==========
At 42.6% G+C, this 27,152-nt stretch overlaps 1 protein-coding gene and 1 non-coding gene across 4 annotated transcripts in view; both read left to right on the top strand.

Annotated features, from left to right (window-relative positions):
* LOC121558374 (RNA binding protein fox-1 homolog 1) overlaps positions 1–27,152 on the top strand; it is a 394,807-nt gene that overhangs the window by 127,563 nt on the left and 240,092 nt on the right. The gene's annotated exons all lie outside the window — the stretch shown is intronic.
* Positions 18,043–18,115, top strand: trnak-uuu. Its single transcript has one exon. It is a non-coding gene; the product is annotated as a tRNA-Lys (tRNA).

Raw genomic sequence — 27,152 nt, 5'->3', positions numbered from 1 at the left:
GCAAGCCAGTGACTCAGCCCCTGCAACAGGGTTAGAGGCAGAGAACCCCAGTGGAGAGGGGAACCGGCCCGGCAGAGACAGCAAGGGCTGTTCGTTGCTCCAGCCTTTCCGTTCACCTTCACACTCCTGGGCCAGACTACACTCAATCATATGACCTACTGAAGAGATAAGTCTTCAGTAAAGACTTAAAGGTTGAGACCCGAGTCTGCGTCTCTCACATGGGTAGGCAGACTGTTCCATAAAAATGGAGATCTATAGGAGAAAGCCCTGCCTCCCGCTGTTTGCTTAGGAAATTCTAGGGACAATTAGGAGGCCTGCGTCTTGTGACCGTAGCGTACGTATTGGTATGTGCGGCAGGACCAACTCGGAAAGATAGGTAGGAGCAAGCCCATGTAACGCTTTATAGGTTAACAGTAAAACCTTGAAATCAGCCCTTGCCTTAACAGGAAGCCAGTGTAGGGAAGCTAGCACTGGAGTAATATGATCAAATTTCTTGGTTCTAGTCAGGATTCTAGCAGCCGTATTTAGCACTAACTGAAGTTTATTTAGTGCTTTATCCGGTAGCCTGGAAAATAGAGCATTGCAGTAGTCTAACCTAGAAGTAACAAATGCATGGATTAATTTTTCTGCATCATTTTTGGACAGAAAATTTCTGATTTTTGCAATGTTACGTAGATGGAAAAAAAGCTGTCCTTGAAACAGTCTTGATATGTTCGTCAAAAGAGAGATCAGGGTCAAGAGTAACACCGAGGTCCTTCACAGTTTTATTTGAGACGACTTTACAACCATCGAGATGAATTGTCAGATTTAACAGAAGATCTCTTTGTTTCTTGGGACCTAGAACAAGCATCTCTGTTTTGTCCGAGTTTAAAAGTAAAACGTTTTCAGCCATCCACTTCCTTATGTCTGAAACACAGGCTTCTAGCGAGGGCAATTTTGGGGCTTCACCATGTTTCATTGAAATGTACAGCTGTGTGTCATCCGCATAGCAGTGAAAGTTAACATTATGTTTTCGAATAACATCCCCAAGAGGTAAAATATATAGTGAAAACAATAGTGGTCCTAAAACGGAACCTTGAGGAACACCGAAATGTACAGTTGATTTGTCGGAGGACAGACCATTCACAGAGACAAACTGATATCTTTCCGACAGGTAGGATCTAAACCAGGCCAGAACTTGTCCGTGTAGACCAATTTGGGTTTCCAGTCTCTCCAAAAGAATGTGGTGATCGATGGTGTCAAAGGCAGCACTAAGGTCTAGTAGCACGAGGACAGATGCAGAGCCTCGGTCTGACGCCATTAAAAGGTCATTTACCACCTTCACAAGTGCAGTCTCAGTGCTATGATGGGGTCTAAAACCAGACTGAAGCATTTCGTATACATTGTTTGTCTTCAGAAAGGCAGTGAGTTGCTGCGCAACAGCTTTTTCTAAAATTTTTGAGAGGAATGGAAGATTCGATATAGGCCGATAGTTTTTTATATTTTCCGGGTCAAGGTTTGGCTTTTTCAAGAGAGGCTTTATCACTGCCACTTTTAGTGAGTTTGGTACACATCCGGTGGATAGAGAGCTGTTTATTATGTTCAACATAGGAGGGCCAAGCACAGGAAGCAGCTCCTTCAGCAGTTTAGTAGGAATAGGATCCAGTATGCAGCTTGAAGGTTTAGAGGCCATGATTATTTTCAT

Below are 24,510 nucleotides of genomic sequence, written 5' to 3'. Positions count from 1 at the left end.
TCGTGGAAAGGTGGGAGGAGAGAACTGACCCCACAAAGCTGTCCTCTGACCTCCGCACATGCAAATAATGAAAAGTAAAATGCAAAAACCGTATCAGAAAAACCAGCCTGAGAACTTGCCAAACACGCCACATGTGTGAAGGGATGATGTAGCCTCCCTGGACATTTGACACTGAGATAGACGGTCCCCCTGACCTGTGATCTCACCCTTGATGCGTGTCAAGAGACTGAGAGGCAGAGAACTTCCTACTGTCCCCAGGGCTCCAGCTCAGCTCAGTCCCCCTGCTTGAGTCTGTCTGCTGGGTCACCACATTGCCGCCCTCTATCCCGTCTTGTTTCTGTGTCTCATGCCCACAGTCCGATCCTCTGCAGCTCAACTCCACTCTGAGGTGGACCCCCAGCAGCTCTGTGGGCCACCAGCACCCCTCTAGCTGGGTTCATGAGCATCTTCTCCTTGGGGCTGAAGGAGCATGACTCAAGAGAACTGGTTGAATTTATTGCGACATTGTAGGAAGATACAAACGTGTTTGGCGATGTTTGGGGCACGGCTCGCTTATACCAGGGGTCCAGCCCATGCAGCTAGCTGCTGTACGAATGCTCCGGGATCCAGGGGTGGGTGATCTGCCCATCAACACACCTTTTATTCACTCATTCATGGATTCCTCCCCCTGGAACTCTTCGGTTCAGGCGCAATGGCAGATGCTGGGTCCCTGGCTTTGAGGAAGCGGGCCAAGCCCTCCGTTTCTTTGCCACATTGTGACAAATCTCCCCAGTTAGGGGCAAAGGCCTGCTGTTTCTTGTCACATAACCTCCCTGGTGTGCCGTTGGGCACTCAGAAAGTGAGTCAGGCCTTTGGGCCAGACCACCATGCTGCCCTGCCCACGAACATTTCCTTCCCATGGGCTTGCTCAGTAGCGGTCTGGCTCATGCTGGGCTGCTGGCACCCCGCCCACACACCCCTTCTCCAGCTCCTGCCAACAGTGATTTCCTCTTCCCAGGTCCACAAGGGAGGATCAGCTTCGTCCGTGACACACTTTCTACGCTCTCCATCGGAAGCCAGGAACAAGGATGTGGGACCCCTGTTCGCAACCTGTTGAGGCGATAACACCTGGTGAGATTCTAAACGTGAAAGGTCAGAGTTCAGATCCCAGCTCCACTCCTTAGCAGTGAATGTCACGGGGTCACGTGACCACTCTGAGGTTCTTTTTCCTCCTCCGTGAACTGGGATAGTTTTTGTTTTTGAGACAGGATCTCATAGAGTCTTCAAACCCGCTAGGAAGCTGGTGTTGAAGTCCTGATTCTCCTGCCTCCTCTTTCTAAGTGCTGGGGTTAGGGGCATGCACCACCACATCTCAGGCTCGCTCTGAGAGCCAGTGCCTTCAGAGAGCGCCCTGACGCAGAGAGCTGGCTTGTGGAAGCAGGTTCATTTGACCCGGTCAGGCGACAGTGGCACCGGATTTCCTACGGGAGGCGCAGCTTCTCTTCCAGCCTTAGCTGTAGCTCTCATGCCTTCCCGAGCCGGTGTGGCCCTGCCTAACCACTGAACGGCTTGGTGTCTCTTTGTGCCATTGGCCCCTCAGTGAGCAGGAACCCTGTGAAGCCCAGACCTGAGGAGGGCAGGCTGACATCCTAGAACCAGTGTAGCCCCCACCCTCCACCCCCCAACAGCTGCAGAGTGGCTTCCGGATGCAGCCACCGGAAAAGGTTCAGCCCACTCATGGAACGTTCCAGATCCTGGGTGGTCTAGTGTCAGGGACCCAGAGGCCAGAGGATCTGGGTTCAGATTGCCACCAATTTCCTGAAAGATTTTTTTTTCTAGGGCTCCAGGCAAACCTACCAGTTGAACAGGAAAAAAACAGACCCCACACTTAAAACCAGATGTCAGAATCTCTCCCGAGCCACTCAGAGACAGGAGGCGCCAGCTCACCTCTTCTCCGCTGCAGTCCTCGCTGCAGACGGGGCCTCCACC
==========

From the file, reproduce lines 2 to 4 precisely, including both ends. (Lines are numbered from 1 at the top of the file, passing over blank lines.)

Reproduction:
Annotated features, from left to right (window-relative positions):
* LOC121558374 (RNA binding protein fox-1 homolog 1) overlaps positions 1–27,152 on the top strand; it is a 394,807-nt gene that overhangs the window by 127,563 nt on the left and 240,092 nt on the right. The gene's annotated exons all lie outside the window — the stretch shown is intronic.
* Positions 18,043–18,115, top strand: trnak-uuu. Its single transcript has one exon. It is a non-coding gene; the product is annotated as a tRNA-Lys (tRNA).